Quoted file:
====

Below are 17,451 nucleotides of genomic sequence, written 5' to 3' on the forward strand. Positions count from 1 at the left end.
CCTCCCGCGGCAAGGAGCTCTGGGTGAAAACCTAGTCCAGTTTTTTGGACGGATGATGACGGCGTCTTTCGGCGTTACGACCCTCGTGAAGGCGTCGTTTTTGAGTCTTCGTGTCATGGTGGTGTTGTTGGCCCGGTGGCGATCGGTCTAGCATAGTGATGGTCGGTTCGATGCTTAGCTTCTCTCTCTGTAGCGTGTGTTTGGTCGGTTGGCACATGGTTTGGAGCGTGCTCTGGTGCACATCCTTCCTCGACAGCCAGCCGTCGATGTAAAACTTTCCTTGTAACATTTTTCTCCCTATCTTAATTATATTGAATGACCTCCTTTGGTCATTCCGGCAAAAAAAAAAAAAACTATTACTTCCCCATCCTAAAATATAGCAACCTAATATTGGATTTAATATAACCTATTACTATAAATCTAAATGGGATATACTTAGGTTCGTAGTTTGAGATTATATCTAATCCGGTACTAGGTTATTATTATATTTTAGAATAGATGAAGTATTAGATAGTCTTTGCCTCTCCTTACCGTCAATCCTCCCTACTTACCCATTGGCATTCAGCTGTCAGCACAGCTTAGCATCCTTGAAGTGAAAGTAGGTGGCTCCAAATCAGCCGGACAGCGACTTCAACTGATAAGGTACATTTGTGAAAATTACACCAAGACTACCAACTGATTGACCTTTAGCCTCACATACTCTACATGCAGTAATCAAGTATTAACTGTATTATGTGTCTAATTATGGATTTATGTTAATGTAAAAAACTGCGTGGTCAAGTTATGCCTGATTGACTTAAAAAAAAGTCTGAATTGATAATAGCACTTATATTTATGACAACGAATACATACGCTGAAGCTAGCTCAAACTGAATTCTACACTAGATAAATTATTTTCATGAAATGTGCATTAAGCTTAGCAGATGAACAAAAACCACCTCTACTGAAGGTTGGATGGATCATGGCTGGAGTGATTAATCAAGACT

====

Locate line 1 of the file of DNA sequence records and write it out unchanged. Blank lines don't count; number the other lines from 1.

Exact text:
Below are 17,451 nucleotides of genomic sequence, written 5' to 3' on the forward strand. Positions count from 1 at the left end.